Best Things To Do During An Out of Town Job Search

When you searching for a job in an area you don’t live in, you have to catch the attention of the hiring managers, even more than the average jobseeker.

For some hiring managers, the address line is the deal breaker. If you don’t live locally, you will often be overlooked.  However, there are ways to target and land your dream job in a place you are moving to.

Use these tips to help launch a new chapter in your career.

Use a Local Address

If you are willing to relocate, place this information near your address on your resume. If you have a local address to use that belongs to friends or family in the area, add it to your resume.

Be aware that this local address may trigger an immediate trip for an interview. If you are willing to gamble that you can make the trip for the interview on a moment’s notice, then go ahead and list the out of town address as your own.

Your out of town address is a huge disadvantage because hiring managers have dealt with people who back out after being hired or moving back to their hometowns after just a few months on the job. The disadvantages for the company also include delays in the start date because out of town candidates typically can’t pick up and move within a few days.

Explain Your Reasons for the Move

If your only reason for moving is the paycheck, chances are you won’t catch the eye of a hiring manager.

In addition to the job that you are applying for, you need to have good supporting reasons for moving into an area, and you should share these additional reasons in your cover letter. If you are looking to move home or to be near relatives, inform the hiring manager of this reason for your move. It will give you credibility toward being a stable hire because you have a reason to stay after relocating.

You want to give the impression that you won’t be an out-of-towner for long because you have every intention of becoming a local for the long run. Allowing them to think that the job is a primary reason you are uprooting can be a good idea, but some hiring managers prefer to add community-minded individuals rather than those just interested in climbing the corporate ladder.

Add a Timeline

If your move is set in stone with or without a job, this will work in your favor with the hiring managers. Let them know that your move is happening and when. You want them to know that your belongings are packed in boxes and that you are waiting for the moving van to arrive because your move is full steam ahead.

Focus Your Search Locally

This one only makes sense. If you’re looking for a job in a new place, try job sites that are geared specifically to that place. You don’t have to just rely on huge resources like Monster and Indeed, where your competition will be through the roof.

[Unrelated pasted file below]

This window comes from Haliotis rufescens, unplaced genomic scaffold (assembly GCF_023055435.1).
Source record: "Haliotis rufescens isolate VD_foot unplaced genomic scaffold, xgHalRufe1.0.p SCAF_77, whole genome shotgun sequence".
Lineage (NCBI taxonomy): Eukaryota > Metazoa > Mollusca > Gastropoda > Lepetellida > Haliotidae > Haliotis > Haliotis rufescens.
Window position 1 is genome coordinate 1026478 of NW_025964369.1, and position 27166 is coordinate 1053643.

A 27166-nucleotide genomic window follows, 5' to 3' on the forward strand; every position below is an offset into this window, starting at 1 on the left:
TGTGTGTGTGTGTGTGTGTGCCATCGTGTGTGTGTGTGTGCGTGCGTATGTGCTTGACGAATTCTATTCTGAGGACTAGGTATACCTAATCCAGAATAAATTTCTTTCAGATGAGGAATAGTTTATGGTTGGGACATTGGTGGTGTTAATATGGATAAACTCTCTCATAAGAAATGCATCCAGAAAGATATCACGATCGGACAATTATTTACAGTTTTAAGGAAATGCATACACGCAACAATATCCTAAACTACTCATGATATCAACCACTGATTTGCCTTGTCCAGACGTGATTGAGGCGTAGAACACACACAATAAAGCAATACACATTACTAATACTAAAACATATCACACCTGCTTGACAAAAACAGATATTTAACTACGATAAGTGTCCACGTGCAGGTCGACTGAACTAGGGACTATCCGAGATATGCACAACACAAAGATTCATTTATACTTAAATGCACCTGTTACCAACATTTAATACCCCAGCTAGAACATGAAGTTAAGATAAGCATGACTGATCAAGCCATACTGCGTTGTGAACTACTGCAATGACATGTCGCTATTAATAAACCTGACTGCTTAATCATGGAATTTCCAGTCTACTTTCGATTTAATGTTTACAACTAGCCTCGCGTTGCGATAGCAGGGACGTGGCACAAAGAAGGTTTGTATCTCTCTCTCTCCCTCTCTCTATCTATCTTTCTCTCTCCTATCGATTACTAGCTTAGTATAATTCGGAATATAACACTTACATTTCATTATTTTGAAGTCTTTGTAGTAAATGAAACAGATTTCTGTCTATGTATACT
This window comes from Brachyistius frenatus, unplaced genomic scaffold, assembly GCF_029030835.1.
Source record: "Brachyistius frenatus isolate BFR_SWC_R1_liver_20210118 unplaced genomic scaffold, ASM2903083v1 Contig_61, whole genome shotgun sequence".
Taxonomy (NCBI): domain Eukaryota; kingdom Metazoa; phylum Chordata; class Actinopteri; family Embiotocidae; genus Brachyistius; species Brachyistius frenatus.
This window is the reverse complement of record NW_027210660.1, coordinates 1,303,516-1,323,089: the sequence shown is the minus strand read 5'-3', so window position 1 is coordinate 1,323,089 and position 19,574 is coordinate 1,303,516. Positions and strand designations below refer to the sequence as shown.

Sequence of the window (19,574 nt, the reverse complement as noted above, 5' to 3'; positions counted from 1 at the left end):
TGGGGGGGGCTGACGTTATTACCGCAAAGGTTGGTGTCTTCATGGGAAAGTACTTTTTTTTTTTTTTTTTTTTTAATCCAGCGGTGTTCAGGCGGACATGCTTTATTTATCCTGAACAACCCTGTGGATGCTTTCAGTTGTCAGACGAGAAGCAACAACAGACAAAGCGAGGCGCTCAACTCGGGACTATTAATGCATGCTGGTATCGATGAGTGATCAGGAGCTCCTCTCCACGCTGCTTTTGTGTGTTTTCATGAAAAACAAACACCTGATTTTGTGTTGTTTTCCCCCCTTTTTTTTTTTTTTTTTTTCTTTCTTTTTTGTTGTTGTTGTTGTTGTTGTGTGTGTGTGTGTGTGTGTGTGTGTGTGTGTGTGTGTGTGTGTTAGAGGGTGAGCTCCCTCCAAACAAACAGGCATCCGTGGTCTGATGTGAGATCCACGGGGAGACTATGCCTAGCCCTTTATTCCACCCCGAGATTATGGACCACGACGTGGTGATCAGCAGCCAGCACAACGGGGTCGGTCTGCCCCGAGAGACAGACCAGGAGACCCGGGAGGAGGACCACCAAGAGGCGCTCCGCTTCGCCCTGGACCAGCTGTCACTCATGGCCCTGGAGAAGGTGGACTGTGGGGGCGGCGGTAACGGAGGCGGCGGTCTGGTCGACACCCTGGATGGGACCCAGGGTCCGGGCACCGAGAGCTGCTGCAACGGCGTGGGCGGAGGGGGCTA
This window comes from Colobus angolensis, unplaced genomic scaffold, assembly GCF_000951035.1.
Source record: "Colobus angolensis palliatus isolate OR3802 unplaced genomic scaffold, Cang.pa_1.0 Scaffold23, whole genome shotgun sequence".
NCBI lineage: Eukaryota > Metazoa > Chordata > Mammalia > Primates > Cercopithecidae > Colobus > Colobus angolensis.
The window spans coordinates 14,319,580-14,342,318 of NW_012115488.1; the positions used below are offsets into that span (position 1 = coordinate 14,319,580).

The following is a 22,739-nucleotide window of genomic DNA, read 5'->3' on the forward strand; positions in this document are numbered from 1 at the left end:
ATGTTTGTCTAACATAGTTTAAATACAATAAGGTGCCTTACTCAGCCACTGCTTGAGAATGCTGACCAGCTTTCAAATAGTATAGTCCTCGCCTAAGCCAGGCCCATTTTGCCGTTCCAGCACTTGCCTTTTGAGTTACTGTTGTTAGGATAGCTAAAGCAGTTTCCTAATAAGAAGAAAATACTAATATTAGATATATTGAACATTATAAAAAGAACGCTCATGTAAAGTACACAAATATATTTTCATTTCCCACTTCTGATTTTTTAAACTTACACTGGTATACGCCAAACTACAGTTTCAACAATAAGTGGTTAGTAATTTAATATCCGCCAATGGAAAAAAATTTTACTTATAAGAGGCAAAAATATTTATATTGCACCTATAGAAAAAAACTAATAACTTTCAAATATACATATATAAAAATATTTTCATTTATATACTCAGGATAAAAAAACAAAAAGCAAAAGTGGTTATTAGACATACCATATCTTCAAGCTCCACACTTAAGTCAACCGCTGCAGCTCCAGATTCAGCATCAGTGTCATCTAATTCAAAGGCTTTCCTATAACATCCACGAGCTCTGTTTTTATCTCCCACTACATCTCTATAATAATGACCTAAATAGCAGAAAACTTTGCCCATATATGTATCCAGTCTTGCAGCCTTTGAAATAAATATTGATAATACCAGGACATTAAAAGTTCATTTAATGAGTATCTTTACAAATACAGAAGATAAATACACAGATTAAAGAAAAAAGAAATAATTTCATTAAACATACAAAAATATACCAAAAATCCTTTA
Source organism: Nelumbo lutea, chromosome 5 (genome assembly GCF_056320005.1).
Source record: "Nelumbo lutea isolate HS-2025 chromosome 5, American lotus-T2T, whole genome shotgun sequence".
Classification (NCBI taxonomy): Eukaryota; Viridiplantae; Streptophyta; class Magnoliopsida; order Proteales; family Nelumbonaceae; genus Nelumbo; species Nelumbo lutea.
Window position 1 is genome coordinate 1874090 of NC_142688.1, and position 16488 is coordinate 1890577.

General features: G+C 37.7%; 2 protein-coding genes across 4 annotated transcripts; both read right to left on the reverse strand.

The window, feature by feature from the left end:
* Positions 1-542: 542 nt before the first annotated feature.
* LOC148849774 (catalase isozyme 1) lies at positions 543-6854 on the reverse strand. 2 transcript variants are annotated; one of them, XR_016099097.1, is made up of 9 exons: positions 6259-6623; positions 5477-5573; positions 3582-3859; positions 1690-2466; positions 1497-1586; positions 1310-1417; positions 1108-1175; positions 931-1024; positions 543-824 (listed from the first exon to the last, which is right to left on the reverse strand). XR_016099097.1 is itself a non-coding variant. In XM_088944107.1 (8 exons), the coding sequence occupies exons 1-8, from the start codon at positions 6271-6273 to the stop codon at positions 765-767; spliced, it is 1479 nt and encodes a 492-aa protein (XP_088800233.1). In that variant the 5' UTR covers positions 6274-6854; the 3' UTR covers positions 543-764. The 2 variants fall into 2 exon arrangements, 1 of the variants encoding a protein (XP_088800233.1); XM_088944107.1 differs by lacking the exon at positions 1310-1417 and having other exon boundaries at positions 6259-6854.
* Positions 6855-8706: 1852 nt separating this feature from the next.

You need to narrow your view and look locally. That way, hiring managers will know that you’re focused on that place, and not just applying out of some vague interest in moving.

Don’t Request Relocation Assistance

If you are already planning to relocate for personal reasons, you should be able to cover your own relocation expenses.

This reduces a strain on a company and puts you in the running for the job with the locals because you are not asking the company to foot the bill to hire you plus bring you into town. Paying for your own travel expenses to arrive on time for interviews is another way to endear yourself to your hiring manager.

Spending money out of pocket to relocate shows you are serious about wanting to move and be a part of the new corporate culture.

Build a Network

No matter where you plan to find a job, networking is one of the key strategies to landing your next job. Reach out to others in the area where you intend to relocate. Build your network and get your foot in the door through a personal referral.

This personal touch can help fight the out-of-towner syndrome that could keep you from being hired. After all, most jobs are filled with people who know someone who helped them get hired.

Don’t Be Discouraged

The job search can take a while when you are trying to relocate. This is normal and is not a reflection on you or your skillset. It is frustrating when you are job hunting for a long period of time without receiving an offer, but don’t be discouraged. The further away you are trying to move, the longer the job search may take before you land the job of your dreams.

When you are searching for that perfect new job out of state, you want to do everything you can to make your candidacy as appealing as that of a local who has connections in the area. Your cover letter, resume, and your new network can get your foot in the door for an interview. With a little luck, you’ll be relocating and launching your career in a new region.